…The establishment is only a metaphor for organized power; it is individual people who wield that power; individual people are changeable and accessible to reason, especially when reason and change can be shown to be in their self-interest; among people of influence there are many untapped sensitivities and repositories of good will….

The above is from: “The Soft Revolution” by Neil Postman and Charles Weingartner (Dell Laurel, 1971)

In “Coup d’etat – A Practical Handbook,” Ed Lutkwak wrote:

“As the events in France of May (and Chicago in August) 1968 have shown yet again, insurrection, the classic vehicle of revolution, is obsolete. The security apparatus of the modern state, with its professional personnel, with its diversified means of transport and communications, and with its extensive sources of information, cannot be defeated by civilian agitation, however intense and prolonged.”

“Any attempt on the part of civilians to use direct violence with improvised means will always be neutralized by the efficiency of modern weapons…the civilians will run out of food and fuel well before the military, the police and allied organizations.”

“The modern state is therefore practically invulnerable to a direct assault. Two alternatives remain: guerrilla warfare and the coup d’etat. The first works by slow erosion of he human and physical infrastructure of the state, a long and bloody process. The coup d’etat, on the other hand, relies on the use of precisely those parts of the state apparatus which guerrilla warfare seeks to destroy: the armed forces, the police, and security agencies. The technique of the coup d’etat is the technique of judo: the planners of the coup must use the power of the state against its political masters. This is done by a process of infiltration and subversion in which a small but critical part of the security forces are totally subverted, while much of the rest is temporarily neutralized.”

“Evolgato imperii acano, wrote Tacitus: ‘The secret of empire was out – an Emperor could be made elsewhere than in Rome,’ Nowadays the secret of empire is that a president can be made otherwise than by general election….”  S. F. Finer (June 19, 1968)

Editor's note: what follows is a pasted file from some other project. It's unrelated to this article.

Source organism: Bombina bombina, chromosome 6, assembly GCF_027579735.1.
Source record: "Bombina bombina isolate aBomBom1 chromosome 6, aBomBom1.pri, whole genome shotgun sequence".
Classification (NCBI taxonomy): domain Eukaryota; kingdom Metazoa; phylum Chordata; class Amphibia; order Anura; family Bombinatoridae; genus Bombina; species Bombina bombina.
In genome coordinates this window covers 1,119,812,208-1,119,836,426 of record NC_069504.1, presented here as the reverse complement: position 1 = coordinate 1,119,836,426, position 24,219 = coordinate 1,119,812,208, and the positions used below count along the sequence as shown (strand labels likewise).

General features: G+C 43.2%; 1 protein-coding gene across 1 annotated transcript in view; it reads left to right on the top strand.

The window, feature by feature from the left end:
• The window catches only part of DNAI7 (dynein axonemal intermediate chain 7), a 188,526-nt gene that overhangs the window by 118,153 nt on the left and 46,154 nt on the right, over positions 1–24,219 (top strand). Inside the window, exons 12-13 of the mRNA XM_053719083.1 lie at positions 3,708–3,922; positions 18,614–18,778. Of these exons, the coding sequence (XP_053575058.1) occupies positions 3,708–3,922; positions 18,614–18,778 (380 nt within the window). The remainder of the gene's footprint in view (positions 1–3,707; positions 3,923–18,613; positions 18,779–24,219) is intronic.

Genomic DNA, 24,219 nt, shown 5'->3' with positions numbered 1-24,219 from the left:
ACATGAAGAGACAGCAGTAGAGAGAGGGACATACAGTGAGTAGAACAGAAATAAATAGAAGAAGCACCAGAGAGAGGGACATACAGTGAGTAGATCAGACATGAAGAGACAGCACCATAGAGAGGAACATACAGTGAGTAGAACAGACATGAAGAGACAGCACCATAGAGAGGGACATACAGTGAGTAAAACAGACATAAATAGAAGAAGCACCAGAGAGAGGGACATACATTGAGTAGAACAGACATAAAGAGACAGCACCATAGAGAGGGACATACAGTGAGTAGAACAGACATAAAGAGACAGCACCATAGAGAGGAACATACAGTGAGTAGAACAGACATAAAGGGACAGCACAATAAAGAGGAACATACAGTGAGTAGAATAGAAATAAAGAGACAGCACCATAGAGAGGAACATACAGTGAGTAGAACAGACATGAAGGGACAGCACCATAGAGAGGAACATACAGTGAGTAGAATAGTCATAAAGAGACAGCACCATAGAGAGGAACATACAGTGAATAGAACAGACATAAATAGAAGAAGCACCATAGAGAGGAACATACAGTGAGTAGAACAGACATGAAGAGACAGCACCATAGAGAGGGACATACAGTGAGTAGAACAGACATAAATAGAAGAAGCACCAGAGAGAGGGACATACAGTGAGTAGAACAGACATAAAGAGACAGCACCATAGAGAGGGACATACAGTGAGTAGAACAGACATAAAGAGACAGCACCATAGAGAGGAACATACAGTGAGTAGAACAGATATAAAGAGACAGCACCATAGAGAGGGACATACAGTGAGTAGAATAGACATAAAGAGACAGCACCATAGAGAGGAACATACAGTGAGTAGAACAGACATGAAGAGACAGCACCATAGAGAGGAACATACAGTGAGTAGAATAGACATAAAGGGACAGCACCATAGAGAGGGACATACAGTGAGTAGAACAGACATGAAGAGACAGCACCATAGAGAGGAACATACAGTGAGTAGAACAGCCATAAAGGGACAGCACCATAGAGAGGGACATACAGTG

In applying the techniques of judo to our goals in relation to the assassination of President Kennedy, using the power of the state against itself – we must force the government to do what it doesn’t want to do – we must get the government employees to do their jobs – we must oversee the law and ensure that all the laws of the land are being enforces – beginning with the JFK Act.

We must get people in NARA to want to do their duty and assume the jobs and power of the Assassination Records Review Board (ARRB) as it supposed to do – but has not. We need NARA to hold a special program on the JFK assassination as they did on the anniversaries of the Bay of Pigs, Cuban Missile Crisis and Berlin Crisis, and release new records in honor of the 50th anniversary. We need NARA to begin the declassification processing of the remaining records, determine how many are still classified and what they are, to search once again for outstanding records that should have been made part of the JFK Assassination Collection by the ARRB and weren’t, and to require Congress to hold the required open public oversight hearings.

We must get Congress to want to hold public oversight hearings of the JFK Act and find out why so many assassination records were destroyed, why so many are missing, why so many are still being withheld, - get the NARA to determine how many documents and how many pages are still withheld, because they don’t know and aren’t going to bother to count them.

We must get the Courts to rule in favor of openness – especially in regards to the Morley v. CIA in regards to the Joannides records, the NSA vs. CIA over the Bay of Pigs report, and the group action against the CIA and other cases against other agencies and departments with relevant records.

We must get the Administration – President Obama, to affirm the conviction expressed by the former Asst. Archivist that the JFK Assassination Records were intended to be made part of the 2013 National Declassification Center effort, and include them among the records to be declassified.

The NARA, Congress, the Courts and the Administration must all be hit – at once – with a full court press – and we must identify sympathetic members of each of these groups who support open records and get them to work towards these simple and achievable goals of simply getting the government to do its job.